Hacker Newsnew | comments | show | ask | jobs | submit | wmf's comments login

From that article: "Square and Starbucks are not totally splitting up. Square said it still processes debit and credit card payments at 7,000 of the coffee chain’s U.S. stores."

reply


Consensus seems like an essential property that distinguishes a blockchain from a Merkle tree, and git does not provide consensus.

reply


Yep! entirely agreed.

reply


The correct answer

reply


Imagine how much it cost to develop Servo. Now imagine rewriting every mobile app from scratch using the lessons learned from Servo. The cost would be astronomical, and for what? Incrementally better battery life?

reply


> Now imagine rewriting every mobile app from scratch using the lessons learned from Servo.

You just rewrite the popular libraries and game engines. Then lots of applications start to achieve parallel speedups. The point of Servo is in fact to achieve just that—don't forget that a browser is not just an application but a platform, running applications that happen to be written in (up-to-now) essentially-single-threaded JavaScript, HTML, and CSS. But as a specification, CSS and HTML (especially CSS) are in fact quite surprisingly parallelizable, and our tests have shown that existing apps get great speedups unmodified in Servo.

Taking the underlying framework and parallelizing it is an effective technique to take what were previously single-threaded applications and making them parallel. In fact, in a sense that's what superscalar CPUs have already been doing for decades.

reply


Most mobile apps are native GUI wrappers around ffmpeg, some http library, and maybe WebKit or Blink. The high-level coördination will remain relatively unchanged as the underlying GUI, media, network, and web libraries push up against Amdahl's law.

reply


And don't forget the king of multicore-scalable APIs: OpenGL. The reason why GPU manufacturers have been able to scale so well by adding more cores is that GLSL provides a programming model that scales broadly to (more or less) any number of cores, and applications are written to that model. This allows applications to run unmodified on new hardware with more cores and see speedups.

reply


IIRC their first experiments focused on the names of keywords and types, where they found, e.g. that "text" is a more familiar type name than "string". Presumably they'll later apply the same approach to syntax and then semantics.

reply


It seems like a reasonable approach to me; it shifts the burden of choosing the license to those who care about licensing. For example, if you work for a company with uptight lawyers you can just request Apache 2.0 and everybody's happy, rather than getting into arguments about public domain or WTFPL or some other stupid thing.

reply


But does the author actually send messages granting those licenses, or is the user supposed to "will them into existence"? Because in the first case, the author just bought himself a whole lot of stupid work, and in the second, I don't see how anyone can be sure that will hold up in court.

reply


It's a thing in the US, because "computer data" is better and more expensive than "phone data".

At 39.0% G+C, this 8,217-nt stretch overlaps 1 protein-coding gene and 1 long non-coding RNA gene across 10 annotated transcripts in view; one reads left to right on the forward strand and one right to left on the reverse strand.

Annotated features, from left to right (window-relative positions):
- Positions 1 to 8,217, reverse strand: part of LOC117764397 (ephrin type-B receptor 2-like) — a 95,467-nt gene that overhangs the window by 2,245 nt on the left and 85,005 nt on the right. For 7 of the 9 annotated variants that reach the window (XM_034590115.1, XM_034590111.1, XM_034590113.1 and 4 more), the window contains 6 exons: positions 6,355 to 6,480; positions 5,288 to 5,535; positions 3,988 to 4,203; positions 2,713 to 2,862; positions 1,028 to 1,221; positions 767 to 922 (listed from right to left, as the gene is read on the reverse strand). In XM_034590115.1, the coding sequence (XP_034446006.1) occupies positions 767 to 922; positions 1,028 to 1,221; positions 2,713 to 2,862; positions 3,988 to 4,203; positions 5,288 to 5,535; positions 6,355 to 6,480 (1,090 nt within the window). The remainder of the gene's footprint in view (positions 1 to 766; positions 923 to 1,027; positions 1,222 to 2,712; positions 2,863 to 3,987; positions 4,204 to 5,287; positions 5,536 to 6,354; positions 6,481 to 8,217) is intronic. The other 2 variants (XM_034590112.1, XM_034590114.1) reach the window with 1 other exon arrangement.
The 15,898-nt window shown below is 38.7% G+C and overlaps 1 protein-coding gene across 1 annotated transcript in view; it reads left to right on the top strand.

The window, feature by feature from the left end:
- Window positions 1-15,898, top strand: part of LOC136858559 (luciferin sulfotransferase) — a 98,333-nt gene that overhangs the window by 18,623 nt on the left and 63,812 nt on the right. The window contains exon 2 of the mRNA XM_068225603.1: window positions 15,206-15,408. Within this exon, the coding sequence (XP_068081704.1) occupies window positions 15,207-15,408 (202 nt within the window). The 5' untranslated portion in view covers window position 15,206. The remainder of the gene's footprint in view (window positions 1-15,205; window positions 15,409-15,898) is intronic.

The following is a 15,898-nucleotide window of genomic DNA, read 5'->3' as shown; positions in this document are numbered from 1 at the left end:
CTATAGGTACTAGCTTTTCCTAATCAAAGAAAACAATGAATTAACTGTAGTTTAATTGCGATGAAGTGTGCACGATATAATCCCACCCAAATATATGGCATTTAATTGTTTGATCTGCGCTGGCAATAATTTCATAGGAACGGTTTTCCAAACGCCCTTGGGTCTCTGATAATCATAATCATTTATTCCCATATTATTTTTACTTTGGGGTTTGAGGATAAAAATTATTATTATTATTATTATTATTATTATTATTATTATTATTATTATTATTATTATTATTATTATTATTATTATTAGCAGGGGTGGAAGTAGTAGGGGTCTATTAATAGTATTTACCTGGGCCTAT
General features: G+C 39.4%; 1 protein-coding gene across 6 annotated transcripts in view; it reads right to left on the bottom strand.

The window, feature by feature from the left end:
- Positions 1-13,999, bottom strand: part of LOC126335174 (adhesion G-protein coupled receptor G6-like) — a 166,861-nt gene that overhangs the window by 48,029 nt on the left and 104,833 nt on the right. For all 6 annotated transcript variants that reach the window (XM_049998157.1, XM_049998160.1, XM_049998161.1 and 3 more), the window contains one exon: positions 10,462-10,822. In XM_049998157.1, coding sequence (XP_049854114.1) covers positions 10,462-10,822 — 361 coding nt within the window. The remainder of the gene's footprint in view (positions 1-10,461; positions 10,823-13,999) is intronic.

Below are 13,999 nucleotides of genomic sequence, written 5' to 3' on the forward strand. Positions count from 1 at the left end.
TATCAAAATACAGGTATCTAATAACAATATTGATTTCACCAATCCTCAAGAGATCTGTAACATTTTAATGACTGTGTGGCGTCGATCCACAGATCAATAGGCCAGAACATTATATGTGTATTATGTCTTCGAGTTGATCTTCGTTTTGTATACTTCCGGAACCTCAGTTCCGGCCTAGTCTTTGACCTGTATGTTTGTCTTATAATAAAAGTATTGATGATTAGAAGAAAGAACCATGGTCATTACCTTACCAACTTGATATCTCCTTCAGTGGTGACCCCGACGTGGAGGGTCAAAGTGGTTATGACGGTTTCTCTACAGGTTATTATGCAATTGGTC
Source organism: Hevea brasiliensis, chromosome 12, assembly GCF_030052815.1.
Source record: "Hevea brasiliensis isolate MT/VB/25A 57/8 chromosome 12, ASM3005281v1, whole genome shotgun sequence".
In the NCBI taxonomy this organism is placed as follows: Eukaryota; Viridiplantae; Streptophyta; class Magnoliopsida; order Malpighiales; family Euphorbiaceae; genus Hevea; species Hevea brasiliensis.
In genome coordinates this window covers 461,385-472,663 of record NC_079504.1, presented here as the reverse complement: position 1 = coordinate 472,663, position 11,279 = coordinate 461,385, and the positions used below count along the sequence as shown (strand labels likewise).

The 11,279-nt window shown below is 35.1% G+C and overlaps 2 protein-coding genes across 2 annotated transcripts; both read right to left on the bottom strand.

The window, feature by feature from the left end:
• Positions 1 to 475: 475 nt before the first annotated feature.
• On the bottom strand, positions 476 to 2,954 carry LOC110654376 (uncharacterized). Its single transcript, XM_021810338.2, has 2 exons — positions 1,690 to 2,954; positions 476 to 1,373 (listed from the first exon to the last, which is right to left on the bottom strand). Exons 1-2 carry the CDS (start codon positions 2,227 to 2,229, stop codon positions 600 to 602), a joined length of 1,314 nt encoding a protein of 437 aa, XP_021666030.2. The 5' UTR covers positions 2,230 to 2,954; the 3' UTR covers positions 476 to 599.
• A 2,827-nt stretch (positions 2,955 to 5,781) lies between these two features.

reply


Amazing. How do they tell whether you're tethering, though? If you're using your own smartphone, I mean.

reply


There's various ways:

Some rely on the device itself to enforce it, but that's obviously fragile if you can bring your own device.

Some check the TTL of your packets when they enter the carrier's network, because tethering is at least one more hop and so even if your computer's OS and phone's OS agree on what TTL starts at, the TTL will still be different than expected for your device's platform. Obviously this can still be mitigated by adjusting your TTL, but outside of software that'll handle this for them, that's already beyond a lot of customers.

Some even take the route of only checking HTTP traffic, and detecting tethering based on User-Agent, but I think a lot have abandoned that because it doesn't catch other protocols, and is easily bypassed even on HTTP.

reply


They don't, but on-phone software (stock iOS, as a prominent example) enforces the policy.

reply


I was furious when I bought a Nexus 7 (first version) and found out that tethering wasn't available on the device (although there was no obvious reason it shouldn't be and rooting the device would have allowed me to enable it). Running into this on stock devices seems absurd.

reply


AFAIK LDAP is a simplified version of X.400, which was part of the truly horrible ISO protocol stack.

reply


I don't think the article is suggesting NIHing the stack all the way down. As I read the article I was imagining a layer on top of SQLite that exposes a very restricted API.

reply


You're kidding but they aren't: http://0pointer.net/blog/revisiting-how-we-put-together-linu...

xdg-app is similar but with less btrfs: https://wiki.gnome.org/Projects/SandboxedApps

reply


1) I was kidding but I also thought this was possibly where some would want to take it. I personally would like to see something more Linux central and not systemd central.

2) I really like th idea of sandboxed apps. It was basically what I was saying except if there were some kind of git magic sauce in the middle of it that would be fantastic.

Unfortunately I am thinking in terms of Desktop Linux and not Corporate settings with servers. Though servers really are moving into containers.

reply


Because people think they can't use bare metal and thus its advantages are irrelevant.

reply

More

Guidelines | FAQ | Support | API | Lists | Bookmarklet | DMCA | Y Combinator | Apply | Contact

Search: